Are we just the sum of our neural networks? More at “A Worm’s Mind In A Lego Body.”
* Terry Pratchett, The Long Earth
As we cram for the Turing Test, we might recall that it was on this date in 1967 that the BBC banned “I Am The Walrus” for play on their air. The Beatles had grabbed and used a snippet of a BBC broadcast of King Lear (which has also influenced Lennon’s lyrics), but that wasn’t the problem. Rather, the lines “pornographic priestess” and “let your knickers down” were deemed inappropriate.
“The start of visionary works before they enter main stream consciousness”: The Origin, a collection of manuscripts of genius…
As we concentrate on our cursive, we might send carefully-circumscribed birthday greetings to Thomas Bowdler; he was born on this date in 1754. A physician and philanthropist, Bowdler is better known for publishing expurgated editions of English classics, edited by his sister Henrietta Maria Bowdler, intended to be more appropriate for 19th century women and children than were the originals… to wit the eponym “bowdlerize,” referring to the prudish censorship of literature, motion pictures and television programs.
…Imagine you’re a new parent at 30 years old and you’ve just published a bestselling new novel. Under the current system, if you lived to 70 years old and your descendants all had children at the age of 30, the copyright in your book – and thus the proceeds – would provide for your children, grandchildren, great-grandchildren, and great-great-grandchildren.
But what, I ask, about your great-great-great-grandchildren? What do they get? How can our laws be so heartless as to deny them the benefit of your hard work in the name of some do-gooding concept as the “public good”, simply because they were born a mere century and a half after the book was written? After all, when you wrote your book, it sprung from your mind fully-formed, without requiring any inspiration from other creative works – you owe nothing at all to the public. And what would the public do with your book, even if they had it? Most likely, they’d just make it worse.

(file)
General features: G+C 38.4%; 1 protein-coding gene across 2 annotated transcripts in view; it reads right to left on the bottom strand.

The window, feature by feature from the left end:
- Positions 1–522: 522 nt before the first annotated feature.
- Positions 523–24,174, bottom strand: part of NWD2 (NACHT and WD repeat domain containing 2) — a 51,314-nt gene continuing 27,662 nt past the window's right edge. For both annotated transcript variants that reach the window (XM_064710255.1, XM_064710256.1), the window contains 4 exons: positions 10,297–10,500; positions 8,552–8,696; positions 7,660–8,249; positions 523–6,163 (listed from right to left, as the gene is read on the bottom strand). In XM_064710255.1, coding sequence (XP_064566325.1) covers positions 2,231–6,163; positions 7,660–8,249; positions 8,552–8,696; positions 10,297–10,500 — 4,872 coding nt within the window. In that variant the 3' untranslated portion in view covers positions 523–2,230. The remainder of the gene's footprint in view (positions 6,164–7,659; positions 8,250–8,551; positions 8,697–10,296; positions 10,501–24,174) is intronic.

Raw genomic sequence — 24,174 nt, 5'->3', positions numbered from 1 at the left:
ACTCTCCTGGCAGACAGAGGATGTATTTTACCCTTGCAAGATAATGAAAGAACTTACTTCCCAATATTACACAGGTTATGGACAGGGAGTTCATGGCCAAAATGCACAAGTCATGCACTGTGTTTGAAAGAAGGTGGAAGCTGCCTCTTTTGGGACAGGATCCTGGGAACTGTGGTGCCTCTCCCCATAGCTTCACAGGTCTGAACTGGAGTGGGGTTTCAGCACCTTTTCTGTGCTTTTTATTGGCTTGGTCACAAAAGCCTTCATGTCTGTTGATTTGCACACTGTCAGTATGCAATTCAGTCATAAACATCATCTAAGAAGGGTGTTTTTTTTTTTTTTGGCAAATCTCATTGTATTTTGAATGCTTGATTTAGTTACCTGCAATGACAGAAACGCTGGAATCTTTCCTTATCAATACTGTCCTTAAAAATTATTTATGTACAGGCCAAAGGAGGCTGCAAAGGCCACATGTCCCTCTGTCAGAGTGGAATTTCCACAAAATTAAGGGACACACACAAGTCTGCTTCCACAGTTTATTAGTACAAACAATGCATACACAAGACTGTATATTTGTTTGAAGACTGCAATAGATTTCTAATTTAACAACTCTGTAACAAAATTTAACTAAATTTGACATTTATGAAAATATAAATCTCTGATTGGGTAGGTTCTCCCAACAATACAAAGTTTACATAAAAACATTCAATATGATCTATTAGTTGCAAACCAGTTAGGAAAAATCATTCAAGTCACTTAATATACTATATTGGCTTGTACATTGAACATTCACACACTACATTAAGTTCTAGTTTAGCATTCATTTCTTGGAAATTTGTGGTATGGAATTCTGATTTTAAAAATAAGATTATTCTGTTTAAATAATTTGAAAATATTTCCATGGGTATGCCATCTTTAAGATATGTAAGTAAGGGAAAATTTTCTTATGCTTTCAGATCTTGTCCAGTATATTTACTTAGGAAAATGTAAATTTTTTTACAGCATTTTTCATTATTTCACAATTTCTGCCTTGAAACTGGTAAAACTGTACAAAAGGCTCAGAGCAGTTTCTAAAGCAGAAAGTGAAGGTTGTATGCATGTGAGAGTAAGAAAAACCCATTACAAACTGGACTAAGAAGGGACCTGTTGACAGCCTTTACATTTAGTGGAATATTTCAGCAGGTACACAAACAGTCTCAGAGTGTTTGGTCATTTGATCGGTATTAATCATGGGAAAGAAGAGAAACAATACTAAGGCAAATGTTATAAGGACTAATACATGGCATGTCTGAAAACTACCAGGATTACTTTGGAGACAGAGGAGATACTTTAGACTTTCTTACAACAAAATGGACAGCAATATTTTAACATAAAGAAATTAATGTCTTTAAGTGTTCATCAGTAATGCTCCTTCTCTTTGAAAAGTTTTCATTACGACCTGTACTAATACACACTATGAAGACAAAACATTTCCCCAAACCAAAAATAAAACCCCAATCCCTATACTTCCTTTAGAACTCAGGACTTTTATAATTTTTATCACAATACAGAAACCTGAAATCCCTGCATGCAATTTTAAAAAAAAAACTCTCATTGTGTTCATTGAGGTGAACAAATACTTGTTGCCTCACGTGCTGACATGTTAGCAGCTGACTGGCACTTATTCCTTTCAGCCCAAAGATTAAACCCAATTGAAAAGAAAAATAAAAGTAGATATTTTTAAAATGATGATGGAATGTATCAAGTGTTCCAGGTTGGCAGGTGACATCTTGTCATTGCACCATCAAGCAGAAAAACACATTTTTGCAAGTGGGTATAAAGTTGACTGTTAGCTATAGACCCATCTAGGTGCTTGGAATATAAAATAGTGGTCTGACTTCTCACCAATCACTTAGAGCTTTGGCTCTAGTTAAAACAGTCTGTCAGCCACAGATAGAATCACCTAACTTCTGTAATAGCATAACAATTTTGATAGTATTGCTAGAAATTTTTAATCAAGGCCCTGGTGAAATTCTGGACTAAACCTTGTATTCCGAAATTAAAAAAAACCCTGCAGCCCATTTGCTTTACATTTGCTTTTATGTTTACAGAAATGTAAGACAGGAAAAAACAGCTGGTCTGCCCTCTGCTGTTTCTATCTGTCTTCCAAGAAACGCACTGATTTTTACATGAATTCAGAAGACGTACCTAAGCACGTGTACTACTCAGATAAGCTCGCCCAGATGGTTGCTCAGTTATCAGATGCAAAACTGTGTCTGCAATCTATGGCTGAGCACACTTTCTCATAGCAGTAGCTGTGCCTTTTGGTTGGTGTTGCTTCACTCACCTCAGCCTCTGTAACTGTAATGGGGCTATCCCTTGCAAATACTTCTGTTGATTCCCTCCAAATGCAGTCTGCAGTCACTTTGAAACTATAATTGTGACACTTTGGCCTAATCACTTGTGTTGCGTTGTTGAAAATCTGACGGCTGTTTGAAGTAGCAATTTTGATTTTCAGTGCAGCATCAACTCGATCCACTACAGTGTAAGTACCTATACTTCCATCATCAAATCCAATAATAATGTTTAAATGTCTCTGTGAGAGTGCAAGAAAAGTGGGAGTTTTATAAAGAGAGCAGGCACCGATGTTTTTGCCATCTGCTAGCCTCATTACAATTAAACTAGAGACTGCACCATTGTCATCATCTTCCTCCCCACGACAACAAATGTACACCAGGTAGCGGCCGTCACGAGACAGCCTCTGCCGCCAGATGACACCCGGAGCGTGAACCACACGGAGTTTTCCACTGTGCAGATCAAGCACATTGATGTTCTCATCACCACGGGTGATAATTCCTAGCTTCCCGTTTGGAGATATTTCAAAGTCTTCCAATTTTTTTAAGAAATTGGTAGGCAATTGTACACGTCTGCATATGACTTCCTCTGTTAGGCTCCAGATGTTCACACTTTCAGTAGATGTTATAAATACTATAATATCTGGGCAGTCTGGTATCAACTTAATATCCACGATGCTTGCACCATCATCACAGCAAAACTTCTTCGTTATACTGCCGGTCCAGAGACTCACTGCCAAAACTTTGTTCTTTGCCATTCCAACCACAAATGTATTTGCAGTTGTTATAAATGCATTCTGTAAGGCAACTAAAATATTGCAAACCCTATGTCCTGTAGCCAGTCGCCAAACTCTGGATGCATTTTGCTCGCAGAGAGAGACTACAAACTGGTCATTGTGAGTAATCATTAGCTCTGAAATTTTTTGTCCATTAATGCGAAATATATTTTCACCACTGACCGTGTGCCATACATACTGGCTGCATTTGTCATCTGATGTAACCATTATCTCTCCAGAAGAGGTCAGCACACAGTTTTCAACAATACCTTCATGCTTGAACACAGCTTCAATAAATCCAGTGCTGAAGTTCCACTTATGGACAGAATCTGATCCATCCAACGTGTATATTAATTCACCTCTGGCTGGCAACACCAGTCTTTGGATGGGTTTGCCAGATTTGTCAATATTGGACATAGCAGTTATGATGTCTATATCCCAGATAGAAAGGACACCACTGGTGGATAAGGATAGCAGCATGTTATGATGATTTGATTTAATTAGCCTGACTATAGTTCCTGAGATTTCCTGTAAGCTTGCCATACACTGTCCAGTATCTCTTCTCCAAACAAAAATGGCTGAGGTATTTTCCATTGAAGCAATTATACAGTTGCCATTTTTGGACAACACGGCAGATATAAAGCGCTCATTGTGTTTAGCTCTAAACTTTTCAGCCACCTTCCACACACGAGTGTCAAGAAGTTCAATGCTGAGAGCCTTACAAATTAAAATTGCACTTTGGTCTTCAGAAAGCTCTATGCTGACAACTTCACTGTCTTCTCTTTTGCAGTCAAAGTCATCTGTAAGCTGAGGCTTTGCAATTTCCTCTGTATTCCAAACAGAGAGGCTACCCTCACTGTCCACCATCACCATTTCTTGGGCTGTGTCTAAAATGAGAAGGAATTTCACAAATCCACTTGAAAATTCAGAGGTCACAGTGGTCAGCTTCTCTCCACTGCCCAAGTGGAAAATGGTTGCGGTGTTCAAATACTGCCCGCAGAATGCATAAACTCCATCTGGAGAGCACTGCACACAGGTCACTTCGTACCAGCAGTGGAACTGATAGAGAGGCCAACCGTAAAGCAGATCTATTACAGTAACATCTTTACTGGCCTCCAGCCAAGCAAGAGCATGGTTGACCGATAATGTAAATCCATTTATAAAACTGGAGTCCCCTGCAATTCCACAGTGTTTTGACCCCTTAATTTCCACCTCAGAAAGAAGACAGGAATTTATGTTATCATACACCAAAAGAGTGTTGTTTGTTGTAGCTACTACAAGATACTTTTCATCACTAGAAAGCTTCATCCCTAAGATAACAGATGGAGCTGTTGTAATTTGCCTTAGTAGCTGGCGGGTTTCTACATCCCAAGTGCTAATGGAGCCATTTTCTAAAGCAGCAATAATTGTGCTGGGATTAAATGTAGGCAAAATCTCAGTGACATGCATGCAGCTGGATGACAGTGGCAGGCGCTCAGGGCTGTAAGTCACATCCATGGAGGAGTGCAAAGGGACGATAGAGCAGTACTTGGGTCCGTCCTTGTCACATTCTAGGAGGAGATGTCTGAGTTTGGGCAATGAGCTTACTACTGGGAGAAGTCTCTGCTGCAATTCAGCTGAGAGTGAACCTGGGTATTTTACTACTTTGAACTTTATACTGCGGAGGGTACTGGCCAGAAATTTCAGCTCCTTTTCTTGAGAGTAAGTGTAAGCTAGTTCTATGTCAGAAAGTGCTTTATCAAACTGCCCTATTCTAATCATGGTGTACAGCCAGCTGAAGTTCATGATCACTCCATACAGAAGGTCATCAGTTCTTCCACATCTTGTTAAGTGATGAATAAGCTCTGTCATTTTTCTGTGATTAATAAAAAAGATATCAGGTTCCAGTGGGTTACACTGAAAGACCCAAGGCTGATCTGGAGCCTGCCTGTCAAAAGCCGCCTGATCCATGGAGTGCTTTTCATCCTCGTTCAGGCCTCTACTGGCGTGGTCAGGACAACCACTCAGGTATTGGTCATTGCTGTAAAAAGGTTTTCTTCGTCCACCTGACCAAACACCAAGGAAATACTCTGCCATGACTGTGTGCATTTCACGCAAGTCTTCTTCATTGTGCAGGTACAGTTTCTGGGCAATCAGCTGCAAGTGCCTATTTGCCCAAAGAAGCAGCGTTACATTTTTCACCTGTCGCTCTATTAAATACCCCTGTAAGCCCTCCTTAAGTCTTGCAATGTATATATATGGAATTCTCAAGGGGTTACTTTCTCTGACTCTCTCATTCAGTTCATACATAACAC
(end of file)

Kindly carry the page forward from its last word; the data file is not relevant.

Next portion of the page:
No, it’s clear that our current copyright law is inadequate and unfair. We must move to Eternal Copyright – a system where copyright never expires, and a world in which we no longer snatch food out of the mouths of our creators’ descendants…
A bold idea such as Eternal Copyright will inevitably have opponents who wish to stand in the way of progress. Some will claim that because intellectual works are non-rivalrous, unlike tangible goods, meaning that they can be copied without removing the original, we shouldn’t treat copyright as theft at all. They might even quote George Bernard Shaw, who said, “If you have an apple and I have an apple and we exchange these apples then you and I will still each have one apple. But if you have an idea and I have an idea and we exchange these ideas, then each of us will have two ideas.”…